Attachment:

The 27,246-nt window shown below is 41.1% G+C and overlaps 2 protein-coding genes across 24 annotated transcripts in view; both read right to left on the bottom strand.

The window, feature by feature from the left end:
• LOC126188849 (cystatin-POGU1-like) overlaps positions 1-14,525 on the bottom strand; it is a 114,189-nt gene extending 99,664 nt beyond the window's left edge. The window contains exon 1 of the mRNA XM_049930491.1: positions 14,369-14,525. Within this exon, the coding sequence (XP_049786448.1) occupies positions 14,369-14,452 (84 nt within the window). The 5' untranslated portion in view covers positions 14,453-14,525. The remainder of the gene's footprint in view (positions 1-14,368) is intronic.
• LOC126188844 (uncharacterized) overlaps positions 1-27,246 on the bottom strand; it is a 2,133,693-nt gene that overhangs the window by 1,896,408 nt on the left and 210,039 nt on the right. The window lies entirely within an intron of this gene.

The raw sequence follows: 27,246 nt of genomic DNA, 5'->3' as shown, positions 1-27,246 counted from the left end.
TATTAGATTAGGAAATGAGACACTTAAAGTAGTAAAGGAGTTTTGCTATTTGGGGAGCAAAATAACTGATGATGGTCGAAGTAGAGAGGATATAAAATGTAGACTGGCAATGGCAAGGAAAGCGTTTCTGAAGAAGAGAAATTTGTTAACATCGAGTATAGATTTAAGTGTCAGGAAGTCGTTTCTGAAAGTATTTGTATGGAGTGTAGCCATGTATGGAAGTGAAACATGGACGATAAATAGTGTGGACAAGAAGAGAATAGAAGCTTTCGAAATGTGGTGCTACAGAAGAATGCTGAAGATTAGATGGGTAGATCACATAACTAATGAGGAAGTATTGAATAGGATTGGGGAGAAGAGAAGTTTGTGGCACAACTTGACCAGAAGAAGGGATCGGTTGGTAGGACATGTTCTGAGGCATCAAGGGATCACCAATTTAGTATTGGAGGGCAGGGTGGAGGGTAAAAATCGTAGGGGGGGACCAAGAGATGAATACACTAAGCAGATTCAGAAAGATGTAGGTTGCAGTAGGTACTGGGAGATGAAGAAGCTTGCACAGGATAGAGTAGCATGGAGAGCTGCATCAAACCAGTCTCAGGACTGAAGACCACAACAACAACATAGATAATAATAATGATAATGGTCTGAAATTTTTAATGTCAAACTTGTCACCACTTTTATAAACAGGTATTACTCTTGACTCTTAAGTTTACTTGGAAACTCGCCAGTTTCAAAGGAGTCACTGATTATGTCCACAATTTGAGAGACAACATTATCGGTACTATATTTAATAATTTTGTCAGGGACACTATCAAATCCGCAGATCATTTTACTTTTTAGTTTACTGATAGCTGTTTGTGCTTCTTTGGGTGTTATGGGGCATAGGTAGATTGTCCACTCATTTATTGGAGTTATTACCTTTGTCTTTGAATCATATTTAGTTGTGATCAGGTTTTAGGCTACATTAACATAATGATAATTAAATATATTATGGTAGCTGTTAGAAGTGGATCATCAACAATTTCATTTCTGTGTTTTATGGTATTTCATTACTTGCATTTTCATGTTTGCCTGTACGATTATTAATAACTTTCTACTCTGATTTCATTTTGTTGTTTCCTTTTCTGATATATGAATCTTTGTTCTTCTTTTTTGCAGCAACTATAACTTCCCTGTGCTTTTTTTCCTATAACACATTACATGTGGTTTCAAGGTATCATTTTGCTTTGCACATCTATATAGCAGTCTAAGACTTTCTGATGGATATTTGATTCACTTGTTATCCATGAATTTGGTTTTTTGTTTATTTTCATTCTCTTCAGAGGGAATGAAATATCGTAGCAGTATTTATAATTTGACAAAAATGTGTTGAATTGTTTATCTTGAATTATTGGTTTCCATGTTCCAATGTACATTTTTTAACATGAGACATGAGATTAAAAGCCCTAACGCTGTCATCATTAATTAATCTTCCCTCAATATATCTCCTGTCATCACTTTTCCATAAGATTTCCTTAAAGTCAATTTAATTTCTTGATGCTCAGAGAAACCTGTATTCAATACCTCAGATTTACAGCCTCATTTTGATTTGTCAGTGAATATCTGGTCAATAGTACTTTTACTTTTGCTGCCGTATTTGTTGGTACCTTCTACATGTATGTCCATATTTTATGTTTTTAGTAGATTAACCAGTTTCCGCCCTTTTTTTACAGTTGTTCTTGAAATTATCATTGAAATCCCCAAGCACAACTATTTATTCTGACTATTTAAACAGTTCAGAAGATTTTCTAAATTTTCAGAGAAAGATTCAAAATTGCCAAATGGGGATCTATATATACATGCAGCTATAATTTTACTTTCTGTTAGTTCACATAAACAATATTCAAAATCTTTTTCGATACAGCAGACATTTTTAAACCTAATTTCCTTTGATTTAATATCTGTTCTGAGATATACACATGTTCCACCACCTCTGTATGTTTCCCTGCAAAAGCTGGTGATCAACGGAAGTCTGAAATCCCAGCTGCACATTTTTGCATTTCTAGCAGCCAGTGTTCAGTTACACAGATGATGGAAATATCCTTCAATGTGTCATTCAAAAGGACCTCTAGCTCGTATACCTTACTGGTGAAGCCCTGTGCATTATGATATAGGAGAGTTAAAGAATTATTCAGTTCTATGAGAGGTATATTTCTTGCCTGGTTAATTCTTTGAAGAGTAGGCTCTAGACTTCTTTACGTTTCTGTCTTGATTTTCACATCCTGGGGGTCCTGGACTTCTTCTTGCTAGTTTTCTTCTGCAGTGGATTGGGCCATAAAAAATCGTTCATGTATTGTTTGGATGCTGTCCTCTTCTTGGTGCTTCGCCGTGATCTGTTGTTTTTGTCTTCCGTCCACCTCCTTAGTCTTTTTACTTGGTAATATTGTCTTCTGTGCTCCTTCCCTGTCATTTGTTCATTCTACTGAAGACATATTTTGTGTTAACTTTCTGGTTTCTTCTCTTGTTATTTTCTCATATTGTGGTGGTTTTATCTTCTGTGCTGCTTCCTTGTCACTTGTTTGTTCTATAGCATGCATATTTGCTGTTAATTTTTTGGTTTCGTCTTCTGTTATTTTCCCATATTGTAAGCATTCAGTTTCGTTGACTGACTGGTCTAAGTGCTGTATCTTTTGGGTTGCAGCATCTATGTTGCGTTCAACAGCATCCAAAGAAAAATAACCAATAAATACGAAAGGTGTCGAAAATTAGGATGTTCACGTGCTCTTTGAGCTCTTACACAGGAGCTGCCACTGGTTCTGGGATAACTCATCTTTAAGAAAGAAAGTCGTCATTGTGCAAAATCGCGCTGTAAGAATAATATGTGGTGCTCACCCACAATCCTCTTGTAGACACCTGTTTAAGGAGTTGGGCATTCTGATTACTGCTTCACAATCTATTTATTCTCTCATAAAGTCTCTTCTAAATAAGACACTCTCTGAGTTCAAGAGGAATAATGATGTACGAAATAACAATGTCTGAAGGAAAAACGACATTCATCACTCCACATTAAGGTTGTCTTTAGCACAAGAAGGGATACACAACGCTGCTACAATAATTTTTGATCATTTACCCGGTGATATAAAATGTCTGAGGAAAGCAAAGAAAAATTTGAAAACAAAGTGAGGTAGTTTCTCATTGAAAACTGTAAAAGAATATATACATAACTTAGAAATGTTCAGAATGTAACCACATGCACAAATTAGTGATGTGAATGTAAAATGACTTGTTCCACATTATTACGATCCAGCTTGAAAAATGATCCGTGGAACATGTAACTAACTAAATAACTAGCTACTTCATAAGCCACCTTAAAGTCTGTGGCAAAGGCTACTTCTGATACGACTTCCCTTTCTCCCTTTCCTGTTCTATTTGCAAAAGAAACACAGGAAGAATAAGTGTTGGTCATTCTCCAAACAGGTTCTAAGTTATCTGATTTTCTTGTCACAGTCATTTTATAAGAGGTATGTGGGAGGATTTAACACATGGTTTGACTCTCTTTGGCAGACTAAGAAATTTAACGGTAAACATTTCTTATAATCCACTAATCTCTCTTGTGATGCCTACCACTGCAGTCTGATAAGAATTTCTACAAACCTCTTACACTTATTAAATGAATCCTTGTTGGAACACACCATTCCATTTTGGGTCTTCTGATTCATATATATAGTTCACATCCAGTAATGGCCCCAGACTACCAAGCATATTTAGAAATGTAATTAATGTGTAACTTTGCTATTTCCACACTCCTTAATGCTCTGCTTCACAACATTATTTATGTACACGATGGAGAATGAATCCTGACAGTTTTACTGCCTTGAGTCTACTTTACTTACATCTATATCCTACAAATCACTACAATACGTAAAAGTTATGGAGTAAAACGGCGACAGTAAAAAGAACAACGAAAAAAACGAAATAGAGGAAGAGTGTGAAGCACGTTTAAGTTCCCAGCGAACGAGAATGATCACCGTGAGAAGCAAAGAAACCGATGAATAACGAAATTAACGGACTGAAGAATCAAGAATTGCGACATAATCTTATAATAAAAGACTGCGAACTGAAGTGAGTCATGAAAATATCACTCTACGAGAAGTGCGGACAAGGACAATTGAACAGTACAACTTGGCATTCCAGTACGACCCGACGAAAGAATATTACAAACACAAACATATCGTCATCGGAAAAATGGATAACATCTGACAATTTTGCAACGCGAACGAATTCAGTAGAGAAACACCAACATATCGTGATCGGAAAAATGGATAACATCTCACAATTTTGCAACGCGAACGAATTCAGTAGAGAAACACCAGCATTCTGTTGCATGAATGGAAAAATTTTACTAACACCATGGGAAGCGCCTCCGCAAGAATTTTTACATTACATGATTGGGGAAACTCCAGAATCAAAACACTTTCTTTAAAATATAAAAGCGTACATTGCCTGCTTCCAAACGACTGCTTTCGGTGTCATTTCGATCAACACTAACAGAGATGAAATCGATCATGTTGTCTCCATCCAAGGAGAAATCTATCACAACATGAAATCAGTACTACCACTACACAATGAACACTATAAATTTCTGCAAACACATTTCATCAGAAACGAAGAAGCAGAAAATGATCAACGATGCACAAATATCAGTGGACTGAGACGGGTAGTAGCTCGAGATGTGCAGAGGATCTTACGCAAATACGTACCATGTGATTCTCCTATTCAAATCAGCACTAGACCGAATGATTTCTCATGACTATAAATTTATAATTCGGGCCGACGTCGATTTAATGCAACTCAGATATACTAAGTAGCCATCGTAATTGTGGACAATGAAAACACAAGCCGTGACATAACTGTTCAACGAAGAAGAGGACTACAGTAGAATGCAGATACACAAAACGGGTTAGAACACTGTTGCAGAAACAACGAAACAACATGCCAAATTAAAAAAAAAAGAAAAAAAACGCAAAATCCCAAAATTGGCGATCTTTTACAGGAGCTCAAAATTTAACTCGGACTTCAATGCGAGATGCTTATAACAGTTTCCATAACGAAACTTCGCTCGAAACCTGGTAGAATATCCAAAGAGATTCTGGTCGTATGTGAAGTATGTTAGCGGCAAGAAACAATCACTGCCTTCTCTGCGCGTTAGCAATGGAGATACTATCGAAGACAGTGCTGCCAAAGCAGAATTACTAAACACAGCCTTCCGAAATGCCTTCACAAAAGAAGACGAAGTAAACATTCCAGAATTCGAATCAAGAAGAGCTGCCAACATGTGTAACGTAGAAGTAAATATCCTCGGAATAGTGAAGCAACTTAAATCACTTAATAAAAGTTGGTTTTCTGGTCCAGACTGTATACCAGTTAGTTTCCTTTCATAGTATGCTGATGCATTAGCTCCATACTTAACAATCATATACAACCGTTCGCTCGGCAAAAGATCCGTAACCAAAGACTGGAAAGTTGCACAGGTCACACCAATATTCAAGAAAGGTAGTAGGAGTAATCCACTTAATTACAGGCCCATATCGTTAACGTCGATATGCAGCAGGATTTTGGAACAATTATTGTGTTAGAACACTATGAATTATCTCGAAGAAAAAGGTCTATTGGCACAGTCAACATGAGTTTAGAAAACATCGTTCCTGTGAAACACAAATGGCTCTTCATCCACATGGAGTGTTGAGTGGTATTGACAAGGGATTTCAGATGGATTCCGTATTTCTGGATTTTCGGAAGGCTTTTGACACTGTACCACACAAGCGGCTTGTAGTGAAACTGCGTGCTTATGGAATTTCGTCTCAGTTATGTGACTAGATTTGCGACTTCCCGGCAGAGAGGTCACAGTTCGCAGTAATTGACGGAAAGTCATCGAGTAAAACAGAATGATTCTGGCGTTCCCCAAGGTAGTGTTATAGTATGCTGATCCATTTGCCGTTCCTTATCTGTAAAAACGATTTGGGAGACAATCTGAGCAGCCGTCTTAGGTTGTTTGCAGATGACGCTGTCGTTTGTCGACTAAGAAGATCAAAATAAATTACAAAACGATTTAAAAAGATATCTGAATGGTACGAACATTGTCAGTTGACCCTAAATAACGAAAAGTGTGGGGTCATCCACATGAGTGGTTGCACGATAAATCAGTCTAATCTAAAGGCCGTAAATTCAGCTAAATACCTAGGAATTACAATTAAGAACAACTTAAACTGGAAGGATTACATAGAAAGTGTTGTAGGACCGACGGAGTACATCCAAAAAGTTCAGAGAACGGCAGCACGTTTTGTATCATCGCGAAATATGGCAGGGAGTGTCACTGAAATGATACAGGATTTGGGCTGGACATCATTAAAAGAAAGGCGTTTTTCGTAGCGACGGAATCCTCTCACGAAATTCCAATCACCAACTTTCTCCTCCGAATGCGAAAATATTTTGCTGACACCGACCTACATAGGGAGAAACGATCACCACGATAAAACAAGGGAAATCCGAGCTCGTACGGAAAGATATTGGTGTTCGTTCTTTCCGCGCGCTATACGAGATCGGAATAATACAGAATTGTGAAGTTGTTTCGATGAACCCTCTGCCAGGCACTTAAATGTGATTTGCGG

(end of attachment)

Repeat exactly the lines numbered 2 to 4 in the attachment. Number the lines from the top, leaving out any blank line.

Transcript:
The window, feature by feature from the left end:
• LOC126188849 (cystatin-POGU1-like) overlaps positions 1-14,525 on the bottom strand; it is a 114,189-nt gene extending 99,664 nt beyond the window's left edge. The window contains exon 1 of the mRNA XM_049930491.1: positions 14,369-14,525. Within this exon, the coding sequence (XP_049786448.1) occupies positions 14,369-14,452 (84 nt within the window). The 5' untranslated portion in view covers positions 14,453-14,525. The remainder of the gene's footprint in view (positions 1-14,368) is intronic.
• LOC126188844 (uncharacterized) overlaps positions 1-27,246 on the bottom strand; it is a 2,133,693-nt gene that overhangs the window by 1,896,408 nt on the left and 210,039 nt on the right. The window lies entirely within an intron of this gene.